Supreme Court narrows identify-theft law in immigration case

To prove aggravated identify theft – which brings a mandatory two years in jail – prosecutors must show defendants knew their fake IDs belonged to a real person.

A Mexican citizen who used false identification to live and work illegally in the US cannot face an additional two years in prison for aggravated identity theft unless he knew his fake ID belonged to a real person, the Supreme Court ruled Monday.

In a unanimous decision, the justices said the government failed to prove that Ignacio Flores-Figueroa knew his fraudulent document numbers belonged to an actual person.

The decision makes it harder for federal prosecutors to use the aggravated identity theft statute to boost prison sentences in undocumented immigrant cases.

Instead, prosecutors must now prove that the defendant knew that the numbers on the identification documents he or she presented were assigned to real people.

The law requires a mandatory minimum two years in prison in addition to any other sentence for anyone who "knowingly … uses, without lawful authority, a means of identification of another person."

Mr. Flores had worked illegally in the US for six years with documents containing a false name and birth date, fake Social Security number, and counterfeit alien registration card.

In 2006, he submitted a new set of documents to his employer. This time he used his real name. The numbers on his Social Security card and alien registration card were not simply made up. They were numbers that had been assigned to other people.

Flores was charged with illegal entry into the US and with misusing immigration documents. In addition, because the numbers on his documents belonged to real people he was also charged with aggravated identity theft.

Flores objected to the identity theft charge, arguing at trial that the government couldn't prove he knew the numbers on his fake documents actually belonged to a real person.

The government countered that it didn't have to prove he had such knowledge.

Flores was convicted of all three crimes. The convictions were upheld by the Eighth US Circuit Court of Appeals based in St. Louis. [Editor's note: The original version misidentified the location of the court.]

On Monday, the Supreme Court reversed that decision and remanded the case for further action.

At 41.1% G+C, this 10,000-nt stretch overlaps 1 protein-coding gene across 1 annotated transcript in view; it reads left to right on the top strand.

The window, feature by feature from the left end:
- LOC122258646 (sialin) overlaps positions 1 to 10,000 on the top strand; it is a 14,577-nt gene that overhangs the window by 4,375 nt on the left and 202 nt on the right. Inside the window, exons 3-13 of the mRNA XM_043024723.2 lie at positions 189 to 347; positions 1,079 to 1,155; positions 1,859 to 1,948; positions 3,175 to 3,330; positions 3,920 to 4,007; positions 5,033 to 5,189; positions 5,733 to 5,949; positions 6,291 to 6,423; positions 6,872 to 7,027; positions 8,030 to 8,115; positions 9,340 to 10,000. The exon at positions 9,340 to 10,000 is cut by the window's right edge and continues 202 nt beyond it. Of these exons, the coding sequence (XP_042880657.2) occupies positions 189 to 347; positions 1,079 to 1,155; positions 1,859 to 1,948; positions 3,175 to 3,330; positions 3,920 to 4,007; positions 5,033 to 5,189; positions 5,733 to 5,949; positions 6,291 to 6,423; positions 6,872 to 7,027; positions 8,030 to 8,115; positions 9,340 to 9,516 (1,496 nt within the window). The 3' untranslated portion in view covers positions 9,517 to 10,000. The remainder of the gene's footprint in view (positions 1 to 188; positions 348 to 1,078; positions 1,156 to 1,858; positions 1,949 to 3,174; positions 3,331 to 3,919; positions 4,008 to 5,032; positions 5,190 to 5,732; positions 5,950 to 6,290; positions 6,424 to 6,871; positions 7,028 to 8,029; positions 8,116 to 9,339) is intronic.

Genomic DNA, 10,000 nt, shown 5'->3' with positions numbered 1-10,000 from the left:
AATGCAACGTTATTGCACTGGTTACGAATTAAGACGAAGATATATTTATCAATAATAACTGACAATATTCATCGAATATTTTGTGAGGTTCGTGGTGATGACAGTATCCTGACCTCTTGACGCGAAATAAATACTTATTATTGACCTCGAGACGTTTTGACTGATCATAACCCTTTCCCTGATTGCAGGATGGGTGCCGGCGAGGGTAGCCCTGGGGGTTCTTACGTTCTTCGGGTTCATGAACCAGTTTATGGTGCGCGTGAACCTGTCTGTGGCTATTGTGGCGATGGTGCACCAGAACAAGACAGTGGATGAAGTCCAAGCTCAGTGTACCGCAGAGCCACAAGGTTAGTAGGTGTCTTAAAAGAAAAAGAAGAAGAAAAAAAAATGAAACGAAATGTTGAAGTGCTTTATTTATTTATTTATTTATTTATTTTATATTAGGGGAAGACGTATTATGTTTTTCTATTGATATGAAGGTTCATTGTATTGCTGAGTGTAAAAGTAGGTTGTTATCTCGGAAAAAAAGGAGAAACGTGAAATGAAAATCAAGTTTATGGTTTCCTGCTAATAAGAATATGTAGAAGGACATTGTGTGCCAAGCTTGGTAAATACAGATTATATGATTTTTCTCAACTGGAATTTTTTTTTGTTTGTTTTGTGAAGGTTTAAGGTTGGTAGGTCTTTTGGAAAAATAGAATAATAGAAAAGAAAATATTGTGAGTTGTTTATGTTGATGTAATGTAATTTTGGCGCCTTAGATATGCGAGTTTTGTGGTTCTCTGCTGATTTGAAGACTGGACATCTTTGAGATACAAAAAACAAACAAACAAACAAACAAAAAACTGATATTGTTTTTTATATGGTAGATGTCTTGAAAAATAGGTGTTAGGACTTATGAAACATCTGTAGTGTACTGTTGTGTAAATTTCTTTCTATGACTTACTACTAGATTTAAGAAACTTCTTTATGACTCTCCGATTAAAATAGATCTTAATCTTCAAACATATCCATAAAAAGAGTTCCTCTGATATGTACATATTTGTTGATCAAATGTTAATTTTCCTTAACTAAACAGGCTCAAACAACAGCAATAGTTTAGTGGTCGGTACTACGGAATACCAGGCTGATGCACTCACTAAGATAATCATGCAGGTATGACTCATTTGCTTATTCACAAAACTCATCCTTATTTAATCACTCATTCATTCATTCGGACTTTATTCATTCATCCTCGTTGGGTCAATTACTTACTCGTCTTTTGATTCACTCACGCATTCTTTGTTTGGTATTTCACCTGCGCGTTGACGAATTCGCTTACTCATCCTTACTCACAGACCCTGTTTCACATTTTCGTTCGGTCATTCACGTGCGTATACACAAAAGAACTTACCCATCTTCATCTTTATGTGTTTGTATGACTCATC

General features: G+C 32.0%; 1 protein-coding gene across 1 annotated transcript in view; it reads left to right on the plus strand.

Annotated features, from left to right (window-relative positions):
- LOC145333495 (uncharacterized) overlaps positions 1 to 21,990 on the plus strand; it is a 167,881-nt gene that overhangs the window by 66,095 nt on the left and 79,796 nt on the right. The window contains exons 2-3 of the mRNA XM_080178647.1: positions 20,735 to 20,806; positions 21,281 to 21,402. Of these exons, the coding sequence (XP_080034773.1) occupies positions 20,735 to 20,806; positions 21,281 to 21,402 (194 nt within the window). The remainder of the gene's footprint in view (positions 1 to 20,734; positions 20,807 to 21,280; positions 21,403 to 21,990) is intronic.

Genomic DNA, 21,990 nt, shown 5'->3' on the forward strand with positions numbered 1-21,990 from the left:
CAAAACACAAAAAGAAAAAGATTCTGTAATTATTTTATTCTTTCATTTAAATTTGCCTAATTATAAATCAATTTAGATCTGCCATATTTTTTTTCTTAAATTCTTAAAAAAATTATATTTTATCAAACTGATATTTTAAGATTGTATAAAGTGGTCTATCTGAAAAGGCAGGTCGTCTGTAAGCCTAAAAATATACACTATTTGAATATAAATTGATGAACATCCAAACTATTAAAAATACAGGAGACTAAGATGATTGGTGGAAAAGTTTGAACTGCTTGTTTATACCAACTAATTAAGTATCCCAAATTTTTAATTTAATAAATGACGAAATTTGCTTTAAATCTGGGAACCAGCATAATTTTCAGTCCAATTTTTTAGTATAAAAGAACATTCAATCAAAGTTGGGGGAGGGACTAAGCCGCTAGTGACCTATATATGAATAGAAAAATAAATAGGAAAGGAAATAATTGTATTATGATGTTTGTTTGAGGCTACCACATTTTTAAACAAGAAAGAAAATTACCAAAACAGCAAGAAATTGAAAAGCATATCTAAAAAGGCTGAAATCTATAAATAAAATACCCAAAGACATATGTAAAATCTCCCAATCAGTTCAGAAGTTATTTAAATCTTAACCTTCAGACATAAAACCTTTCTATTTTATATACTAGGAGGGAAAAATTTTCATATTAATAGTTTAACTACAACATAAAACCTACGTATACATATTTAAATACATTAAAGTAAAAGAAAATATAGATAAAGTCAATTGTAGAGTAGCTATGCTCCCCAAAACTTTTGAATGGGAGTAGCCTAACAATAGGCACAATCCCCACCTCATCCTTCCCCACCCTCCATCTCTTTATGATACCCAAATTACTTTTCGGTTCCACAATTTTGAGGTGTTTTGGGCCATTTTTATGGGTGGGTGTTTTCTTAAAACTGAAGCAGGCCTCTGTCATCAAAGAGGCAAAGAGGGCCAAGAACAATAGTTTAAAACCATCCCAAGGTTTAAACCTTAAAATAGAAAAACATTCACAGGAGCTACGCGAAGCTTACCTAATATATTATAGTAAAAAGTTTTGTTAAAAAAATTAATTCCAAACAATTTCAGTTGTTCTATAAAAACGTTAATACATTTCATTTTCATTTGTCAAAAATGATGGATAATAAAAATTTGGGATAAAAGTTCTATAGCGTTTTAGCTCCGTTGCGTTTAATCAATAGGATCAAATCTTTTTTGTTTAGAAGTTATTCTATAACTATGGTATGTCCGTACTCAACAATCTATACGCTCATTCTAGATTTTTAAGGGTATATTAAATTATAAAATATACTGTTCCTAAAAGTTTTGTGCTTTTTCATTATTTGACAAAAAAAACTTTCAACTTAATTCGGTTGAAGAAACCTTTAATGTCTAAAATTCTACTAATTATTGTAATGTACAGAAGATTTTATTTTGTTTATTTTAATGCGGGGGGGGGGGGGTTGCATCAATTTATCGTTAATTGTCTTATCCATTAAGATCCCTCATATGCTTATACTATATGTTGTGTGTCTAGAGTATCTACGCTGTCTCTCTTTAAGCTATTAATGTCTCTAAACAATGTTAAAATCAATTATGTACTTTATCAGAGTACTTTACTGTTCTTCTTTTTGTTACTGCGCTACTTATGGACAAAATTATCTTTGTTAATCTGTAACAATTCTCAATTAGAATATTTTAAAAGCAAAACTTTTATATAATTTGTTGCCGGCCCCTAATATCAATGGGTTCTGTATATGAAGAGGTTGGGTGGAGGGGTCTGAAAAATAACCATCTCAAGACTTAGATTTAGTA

In his majority opinion, Justice Stephen Breyer focused on the importance of the word "knowingly" in the statute. "As a matter of ordinary English grammar, it seems natural to read the statute's word 'knowingly' as applying to all subsequently listed elements of the crime," he wrote.

"Would we apply a statute that makes it unlawful 'knowingly to possess drugs' to a person who steals a passenger's bag without knowing that the bag has drugs inside?" Justice Breyer asked.

"If we say that someone knowingly ate a sandwich with cheese, we normally assume that the person knew both that he was eating a sandwich and that it contained cheese," he said.

The government offered a different example in its brief: "John knowingly discarded the homework of his sister."

In the government's example, the sentence doesn't necessarily imply that John knew that the homework belonged to his sister. But Breyer said that under ordinary usage, the sentence implies such knowledge.

Breyer said Congress drew a distinction in the wording of the statute between identity fraud and identity theft. A defendant who is aware that he is using someone else's identity can be deemed more guilty than someone who simply uses made-up numbers in a fake document, Breyer said.

The decision in Flores-Figueroa v. US resolves a split among the federal appeals on the issue. Judges in Boston, San Francisco, and Washington had adopted the view now embraced by the Supreme Court, while judges in St. Louis, Atlanta, and Richmond had favored the government's view.

Breyer rejected government concerns that the court's ruling might make it more difficult to prosecute false document cases. "In the classic case of identity theft, intent is generally not difficult to prove," Breyer wrote. "Where a defendant has used another person's identification information to get access to that person's bank account, the government can prove knowledge with little difficulty. The same is true when the defendant has gone through someone else's trash to find discarded credit card and bank statements."

Justice Samuel Alito concurred in the judgment but wrote separately to warn against reading the decision as the adoption of an inflexible rule. He said that in future cases courts should continue to consider context when interpreting criminal statutes.

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